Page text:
Thursday, August 07, 2014

IPSC part 1

Opening notes: usual disclaimers apply. Given the size and scope of the conference, I couldn’t attend half of what interested me. (I wish more people would send in their papers so I could read them!)  My notes aren’t guaranteed to be accurate and reflect my opinions.

Plenary Session

Who Should Pay for Progress?
Jeremy Sheff

IP law embodies a conception of distributive justice; this is legitimate but contestable—competing conceptions of justice, not a failure of justice or justice v. efficiency.  Implementing IP’s conception of distributive justice is difficult practically, which is responsible for common doctrinal tensions.

Access: who should enjoy the benefits of creative activity.  Alternative regimes may have components of compulsory licensing or open access.  But access is only one side of distribution; the other side is burdens.  Who pays?  Assume we’re certain that our regime will produce any unit of knowledge we want. How would the regime distribute the burdens of producing that knowledge?  One feature of alternative regimes is that they often distribute burdens assuming that the gov’t has a role to play and that there’s no specific taxation, though there’s progressive taxation/ability to pay. IP imposes pecuniary and nonpecuniary burdens—the burden of legal exclusion. This burden is only felt by people who feel the absence of a benefit that would be theirs under another regime (access to a drug, for example).

The burdens of producing a unit of new knowledge ought to be correlated to the benefits at the level of the individual. That’s a principle of distributive justice we can infer from the IP regime.

This is not an inevitable principle of distributive justice, but it is a legitimate one. Issues: relevance of luck, desert w/r/t inherited endowments; responsibility of individuals for historical injustices from which they benefit but which they did not cause; moral responsibility for future generations; duties of one moral agent to another; whether and how aggregation of individual needs, values, and preferences ought to be carried out.

When we argue over desirability of IP v. alternative frameworks, these deeper normative/philosophical questions are what we’re really arguing about even if we claim to be arguing about welfare maximization.

Regardless of whether we think that the “correlation at the individual level” principle is just, we have to concede it isn’t easy.  Substantial similarity in copyright; nonobviousness in patent.  Debates over moral duty of filesharers to pay for music they enjoy.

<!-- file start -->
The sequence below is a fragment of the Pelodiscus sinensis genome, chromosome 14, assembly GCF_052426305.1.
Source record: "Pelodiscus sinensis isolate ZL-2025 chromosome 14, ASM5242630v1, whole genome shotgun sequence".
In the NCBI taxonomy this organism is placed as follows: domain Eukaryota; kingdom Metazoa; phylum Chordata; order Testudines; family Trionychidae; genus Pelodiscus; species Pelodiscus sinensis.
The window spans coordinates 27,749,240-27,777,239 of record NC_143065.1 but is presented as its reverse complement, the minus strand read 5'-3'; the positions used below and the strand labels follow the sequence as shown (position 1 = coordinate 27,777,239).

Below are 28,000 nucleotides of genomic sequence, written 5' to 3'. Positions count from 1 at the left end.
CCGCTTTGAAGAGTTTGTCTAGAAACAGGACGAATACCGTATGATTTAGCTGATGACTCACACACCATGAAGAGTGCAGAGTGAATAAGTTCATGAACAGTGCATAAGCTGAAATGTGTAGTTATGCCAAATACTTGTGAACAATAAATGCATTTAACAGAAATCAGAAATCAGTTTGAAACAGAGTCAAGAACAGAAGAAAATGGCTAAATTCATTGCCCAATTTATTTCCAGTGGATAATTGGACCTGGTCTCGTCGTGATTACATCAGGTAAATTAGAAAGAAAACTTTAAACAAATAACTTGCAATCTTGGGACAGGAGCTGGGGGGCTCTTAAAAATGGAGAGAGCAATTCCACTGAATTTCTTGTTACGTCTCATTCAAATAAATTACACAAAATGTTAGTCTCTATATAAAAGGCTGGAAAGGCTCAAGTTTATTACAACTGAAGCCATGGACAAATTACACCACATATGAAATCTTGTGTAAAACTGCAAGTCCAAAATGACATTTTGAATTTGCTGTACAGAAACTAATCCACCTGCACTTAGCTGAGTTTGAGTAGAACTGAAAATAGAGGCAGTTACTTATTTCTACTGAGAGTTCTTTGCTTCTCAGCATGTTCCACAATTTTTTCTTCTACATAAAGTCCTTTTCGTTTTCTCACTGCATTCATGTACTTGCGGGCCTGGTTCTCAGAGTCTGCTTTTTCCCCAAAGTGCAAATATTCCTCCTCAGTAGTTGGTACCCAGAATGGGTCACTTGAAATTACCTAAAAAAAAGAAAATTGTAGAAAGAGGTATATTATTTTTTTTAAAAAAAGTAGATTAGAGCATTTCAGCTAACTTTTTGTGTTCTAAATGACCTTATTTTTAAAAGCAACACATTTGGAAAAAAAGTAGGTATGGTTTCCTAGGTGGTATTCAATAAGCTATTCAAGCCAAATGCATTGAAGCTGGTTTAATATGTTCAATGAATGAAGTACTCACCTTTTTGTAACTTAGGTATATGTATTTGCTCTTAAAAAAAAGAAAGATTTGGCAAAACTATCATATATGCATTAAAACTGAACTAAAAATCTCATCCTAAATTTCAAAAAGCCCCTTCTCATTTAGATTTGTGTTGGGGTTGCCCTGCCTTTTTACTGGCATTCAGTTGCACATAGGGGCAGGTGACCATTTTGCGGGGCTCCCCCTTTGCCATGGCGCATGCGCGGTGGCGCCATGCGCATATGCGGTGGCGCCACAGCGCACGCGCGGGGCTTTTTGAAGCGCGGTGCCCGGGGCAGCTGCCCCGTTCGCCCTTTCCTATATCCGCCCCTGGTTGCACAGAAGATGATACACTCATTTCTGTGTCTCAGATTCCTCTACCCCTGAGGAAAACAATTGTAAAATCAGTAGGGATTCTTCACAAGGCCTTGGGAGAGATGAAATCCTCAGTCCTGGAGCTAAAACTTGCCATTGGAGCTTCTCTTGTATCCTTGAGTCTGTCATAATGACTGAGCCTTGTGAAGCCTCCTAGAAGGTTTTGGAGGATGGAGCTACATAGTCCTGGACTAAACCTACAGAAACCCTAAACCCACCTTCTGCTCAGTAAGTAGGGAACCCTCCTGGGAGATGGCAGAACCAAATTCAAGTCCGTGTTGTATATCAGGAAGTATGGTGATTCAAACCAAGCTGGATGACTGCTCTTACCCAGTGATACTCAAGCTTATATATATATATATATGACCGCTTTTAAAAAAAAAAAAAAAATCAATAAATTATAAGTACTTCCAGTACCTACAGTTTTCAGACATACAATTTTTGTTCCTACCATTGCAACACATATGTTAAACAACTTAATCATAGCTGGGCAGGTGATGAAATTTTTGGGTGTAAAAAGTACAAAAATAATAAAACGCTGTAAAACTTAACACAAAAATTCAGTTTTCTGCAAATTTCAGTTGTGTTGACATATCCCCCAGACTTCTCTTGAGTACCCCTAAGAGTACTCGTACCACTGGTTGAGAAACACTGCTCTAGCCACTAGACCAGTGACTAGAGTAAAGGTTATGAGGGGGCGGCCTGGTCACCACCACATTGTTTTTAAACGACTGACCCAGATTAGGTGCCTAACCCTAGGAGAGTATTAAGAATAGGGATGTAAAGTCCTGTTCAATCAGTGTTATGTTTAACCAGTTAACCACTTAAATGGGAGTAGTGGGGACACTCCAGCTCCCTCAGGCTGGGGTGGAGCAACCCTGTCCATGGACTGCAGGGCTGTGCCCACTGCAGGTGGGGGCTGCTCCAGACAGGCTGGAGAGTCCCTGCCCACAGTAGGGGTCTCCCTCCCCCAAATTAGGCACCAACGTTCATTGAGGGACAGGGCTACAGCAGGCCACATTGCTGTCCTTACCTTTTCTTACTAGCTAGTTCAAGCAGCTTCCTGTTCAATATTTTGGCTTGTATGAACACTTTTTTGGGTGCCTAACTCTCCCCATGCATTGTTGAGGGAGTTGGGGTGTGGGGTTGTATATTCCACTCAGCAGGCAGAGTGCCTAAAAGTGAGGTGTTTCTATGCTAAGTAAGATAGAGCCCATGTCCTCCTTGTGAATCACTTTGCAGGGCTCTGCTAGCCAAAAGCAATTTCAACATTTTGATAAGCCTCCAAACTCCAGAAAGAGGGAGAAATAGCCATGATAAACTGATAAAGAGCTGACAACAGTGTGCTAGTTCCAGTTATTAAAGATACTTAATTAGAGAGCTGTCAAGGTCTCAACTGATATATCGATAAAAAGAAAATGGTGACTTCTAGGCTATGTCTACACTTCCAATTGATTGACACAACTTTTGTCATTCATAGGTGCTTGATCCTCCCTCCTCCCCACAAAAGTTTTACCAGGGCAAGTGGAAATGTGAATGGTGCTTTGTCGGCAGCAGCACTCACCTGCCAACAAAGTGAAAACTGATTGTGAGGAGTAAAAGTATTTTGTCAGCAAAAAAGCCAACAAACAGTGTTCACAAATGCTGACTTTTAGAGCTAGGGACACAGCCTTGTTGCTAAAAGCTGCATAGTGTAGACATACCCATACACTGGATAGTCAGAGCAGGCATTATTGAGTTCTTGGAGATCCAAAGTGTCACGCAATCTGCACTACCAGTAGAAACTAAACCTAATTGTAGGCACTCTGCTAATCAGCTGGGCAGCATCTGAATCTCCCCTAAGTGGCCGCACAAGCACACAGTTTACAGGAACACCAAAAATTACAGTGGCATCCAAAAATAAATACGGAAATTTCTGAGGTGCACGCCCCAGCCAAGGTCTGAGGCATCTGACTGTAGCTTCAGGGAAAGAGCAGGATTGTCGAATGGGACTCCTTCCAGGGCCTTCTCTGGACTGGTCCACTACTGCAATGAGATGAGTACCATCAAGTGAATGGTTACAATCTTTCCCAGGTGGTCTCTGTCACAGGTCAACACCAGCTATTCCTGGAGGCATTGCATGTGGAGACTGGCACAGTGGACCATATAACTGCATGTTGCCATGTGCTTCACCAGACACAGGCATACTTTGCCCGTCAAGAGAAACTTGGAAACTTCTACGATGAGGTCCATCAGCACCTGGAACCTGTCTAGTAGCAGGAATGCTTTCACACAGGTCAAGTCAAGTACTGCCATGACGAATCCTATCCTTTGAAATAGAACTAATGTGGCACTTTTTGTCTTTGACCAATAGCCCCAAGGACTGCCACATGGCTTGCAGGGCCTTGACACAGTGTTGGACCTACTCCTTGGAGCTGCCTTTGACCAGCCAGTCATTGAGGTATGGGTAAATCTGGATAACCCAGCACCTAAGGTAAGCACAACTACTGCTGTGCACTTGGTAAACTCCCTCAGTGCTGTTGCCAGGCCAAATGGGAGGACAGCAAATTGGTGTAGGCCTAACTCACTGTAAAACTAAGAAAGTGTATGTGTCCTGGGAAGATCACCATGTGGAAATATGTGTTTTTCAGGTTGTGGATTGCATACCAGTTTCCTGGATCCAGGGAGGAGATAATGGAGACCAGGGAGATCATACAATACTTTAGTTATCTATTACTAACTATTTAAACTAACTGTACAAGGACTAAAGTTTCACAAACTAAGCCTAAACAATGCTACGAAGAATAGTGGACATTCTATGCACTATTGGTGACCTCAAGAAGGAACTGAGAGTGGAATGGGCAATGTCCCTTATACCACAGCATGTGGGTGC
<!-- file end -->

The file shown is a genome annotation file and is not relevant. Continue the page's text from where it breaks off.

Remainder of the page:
Wendy Gordon: In patent, you don’t have to receive a benefit from someone to be liable for infringing their patent.

Sheff: True, works better in copyright.

Mark Lemley: your theory would be consistent with a user fee theory of gov’t, but most of the things we care about in society we don’t take that view—people who benefit from welfare aren’t the ones we think should pay for welfare (careful about that ‘we’)—why do we think that in IP?

Sheff: not trying to be prescriptive, but descriptive.  Should do the work of addressing the normative commitments in a distributive exercise—what moral individuals are responsible to one another for.

Q: how do economic theories fit in?

Sheff: buried distributive concerns: user pays means we have to figure out who is a user and what it means to pay.

Is the time Allocated to Review Patent Applications Inducing Examiners to Grant Invalid Patents? Evidence from Micro-level Application Data
Melissa Wasserman (presenter; coauthored with Michael Frakes)

Is there empirical evidence that PTO overgrants patents?  The time they’re allocated to review an application is one piece of evidence.  Average: 19 hours to review each application, search prior art, determine patentability; novelty and nonobviousness take the most time.  Obviousness is the most time intensive, b/c you have to cobble together prior art.  Applications are presumed valid.

Lots of anecdotal evidence that examiners lack time, leading to invalid grants. Hypothesis: as given less time, examiners will cite less prior art, make fewer time intensive objections like obviousness, grant more patents.  Take advantage of fact that promotions decrease time allocated to review applications.  GS-7 gets about twice as much time as GS-14 (10.2 hours).  There is a change in level of scrutiny when you get promoted to GS-14—below that all decisions are reviewed by an examiner with full signatory authority. 

Tracked grant rate, rejections, number of prior art references cited over time.  All 1.4 million utility patent applications from 2001-2012 filed on or after March 2001 and published or disposed of by July 2012.  FOIA’ed PTO for annual roster of GS level and experience.

Results: evolution of grant rate over course of examiner’s career.  As you get promoted, you grant more patents.  Is that just an experience effect?  Decouple b/c promotions don’t always happen on a particular schedule.  Turns out it’s true even after controlling for experience.  Grant rate seems to increase on promotion, but when you spend more time at a particular level, grant rate goes down.  It’s a learning story—examiners get better at forming bases of rejection, only to get interrupted on promotion and new time crunch.

Obviousness rejections show the same pattern—they decrease with time crunch, then creep back up after the examiner gains experience with their allocated time period.  Higher GS level = fewer examiner (not applicant) citations of prior art (at least for issued patents). 

PTO may be treating similar applicants in dissimilar ways.  Scaling of time allotments may be too aggressive.

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